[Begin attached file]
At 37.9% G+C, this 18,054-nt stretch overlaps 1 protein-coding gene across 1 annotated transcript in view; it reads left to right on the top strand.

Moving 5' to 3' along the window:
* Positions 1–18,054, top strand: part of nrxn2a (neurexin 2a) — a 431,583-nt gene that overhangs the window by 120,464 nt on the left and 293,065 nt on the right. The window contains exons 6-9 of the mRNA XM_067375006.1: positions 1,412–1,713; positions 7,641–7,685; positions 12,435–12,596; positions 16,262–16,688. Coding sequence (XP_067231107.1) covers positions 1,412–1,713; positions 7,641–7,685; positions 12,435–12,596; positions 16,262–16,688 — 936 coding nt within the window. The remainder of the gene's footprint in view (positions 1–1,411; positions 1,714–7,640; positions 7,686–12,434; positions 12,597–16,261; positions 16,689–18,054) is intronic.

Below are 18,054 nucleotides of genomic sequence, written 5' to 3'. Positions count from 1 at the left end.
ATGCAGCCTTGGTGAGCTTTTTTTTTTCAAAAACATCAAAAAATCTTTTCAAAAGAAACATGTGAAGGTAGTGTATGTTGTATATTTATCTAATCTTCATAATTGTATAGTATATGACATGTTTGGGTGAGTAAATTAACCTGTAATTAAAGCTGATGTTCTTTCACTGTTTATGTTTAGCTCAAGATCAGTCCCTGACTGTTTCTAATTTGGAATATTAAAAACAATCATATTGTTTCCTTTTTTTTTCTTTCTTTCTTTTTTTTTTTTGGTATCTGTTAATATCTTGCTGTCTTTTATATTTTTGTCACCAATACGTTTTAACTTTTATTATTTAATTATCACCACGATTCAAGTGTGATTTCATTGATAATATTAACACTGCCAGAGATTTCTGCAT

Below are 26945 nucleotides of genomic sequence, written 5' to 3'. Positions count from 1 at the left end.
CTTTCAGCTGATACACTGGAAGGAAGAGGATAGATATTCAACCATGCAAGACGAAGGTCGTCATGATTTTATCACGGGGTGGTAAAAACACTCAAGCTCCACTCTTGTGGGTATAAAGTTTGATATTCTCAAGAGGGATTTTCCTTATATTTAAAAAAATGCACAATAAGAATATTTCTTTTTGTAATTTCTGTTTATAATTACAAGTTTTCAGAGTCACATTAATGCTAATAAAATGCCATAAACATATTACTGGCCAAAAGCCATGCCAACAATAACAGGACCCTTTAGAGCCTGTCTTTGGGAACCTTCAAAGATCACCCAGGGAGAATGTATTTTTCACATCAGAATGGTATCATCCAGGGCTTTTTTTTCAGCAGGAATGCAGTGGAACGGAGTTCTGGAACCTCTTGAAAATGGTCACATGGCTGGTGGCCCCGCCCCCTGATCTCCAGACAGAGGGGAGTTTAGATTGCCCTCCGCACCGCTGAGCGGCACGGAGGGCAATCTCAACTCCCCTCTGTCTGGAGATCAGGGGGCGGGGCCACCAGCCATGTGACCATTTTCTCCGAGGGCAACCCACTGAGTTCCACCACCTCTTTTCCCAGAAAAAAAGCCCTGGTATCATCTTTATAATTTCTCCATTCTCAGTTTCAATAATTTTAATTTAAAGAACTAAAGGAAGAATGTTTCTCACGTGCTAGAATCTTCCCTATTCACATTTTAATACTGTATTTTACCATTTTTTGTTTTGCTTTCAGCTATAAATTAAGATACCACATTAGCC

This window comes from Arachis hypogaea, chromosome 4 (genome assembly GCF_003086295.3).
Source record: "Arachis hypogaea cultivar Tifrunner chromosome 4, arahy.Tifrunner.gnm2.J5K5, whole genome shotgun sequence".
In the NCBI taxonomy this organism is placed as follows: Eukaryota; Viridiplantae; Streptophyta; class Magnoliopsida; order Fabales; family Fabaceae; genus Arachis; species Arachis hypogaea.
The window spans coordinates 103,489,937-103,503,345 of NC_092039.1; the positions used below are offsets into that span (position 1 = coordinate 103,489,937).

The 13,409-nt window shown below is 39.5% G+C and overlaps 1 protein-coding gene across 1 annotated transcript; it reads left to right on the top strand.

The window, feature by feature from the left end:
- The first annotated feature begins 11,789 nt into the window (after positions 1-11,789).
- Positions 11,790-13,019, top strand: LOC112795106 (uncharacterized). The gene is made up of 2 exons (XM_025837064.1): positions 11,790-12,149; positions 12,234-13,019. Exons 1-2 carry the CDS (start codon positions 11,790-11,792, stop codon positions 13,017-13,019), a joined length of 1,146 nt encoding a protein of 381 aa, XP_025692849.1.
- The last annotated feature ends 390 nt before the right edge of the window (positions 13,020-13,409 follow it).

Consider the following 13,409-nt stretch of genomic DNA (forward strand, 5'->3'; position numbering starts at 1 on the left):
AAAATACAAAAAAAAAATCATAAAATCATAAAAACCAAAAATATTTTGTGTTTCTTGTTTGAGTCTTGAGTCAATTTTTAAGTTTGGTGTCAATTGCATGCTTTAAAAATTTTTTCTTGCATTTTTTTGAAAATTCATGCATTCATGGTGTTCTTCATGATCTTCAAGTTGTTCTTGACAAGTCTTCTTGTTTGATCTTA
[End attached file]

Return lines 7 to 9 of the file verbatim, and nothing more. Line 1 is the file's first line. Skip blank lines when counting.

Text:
CTTTCAGCTGATACACTGGAAGGAAGAGGATAGATATTCAACCATGCAAGACGAAGGTCGTCATGATTTTATCACGGGGTGGTAAAAACACTCAAGCTCCACTCTTGTGGGTATAAAGTTTGATATTCTCAAGAGGGATTTTCCTTATATTTAAAAAAATGCACAATAAGAATATTTCTTTTTGTAATTTCTGTTTATAATTACAAGTTTTCAGAGTCACATTAATGCTAATAAAATGCCATAAACATATTACTGGCCAAAAGCCATGCCAACAATAACAGGACCCTTTAGAGCCTGTCTTTGGGAACCTTCAAAGATCACCCAGGGAGAATGTATTTTTCACATCAGAATGGTATCATCCAGGGCTTTTTTTTCAGCAGGAATGCAGTGGAACGGAGTTCTGGAACCTCTTGAAAATGGTCACATGGCTGGTGGCCCCGCCCCCTGATCTCCAGACAGAGGGGAGTTTAGATTGCCCTCCGCACCGCTGAGCGGCACGGAGGGCAATCTCAACTCCCCTCTGTCTGGAGATCAGGGGGCGGGGCCACCAGCCATGTGACCATTTTCTCCGAGGGCAACCCACTGAGTTCCACCACCTCTTTTCCCAGAAAAAAAGCCCTGGTATCATCTTTATAATTTCTCCATTCTCAGTTTCAATAATTTTAATTTAAAGAACTAAAGGAAGAATGTTTCTCACGTGCTAGAATCTTCCCTATTCACATTTTAATACTGTATTTTACCATTTTTTGTTTTGCTTTCAGCTATAAATTAAGATACCACATTAGCC

This window comes from Arachis hypogaea, chromosome 4 (genome assembly GCF_003086295.3).
Source record: "Arachis hypogaea cultivar Tifrunner chromosome 4, arahy.Tifrunner.gnm2.J5K5, whole genome shotgun sequence".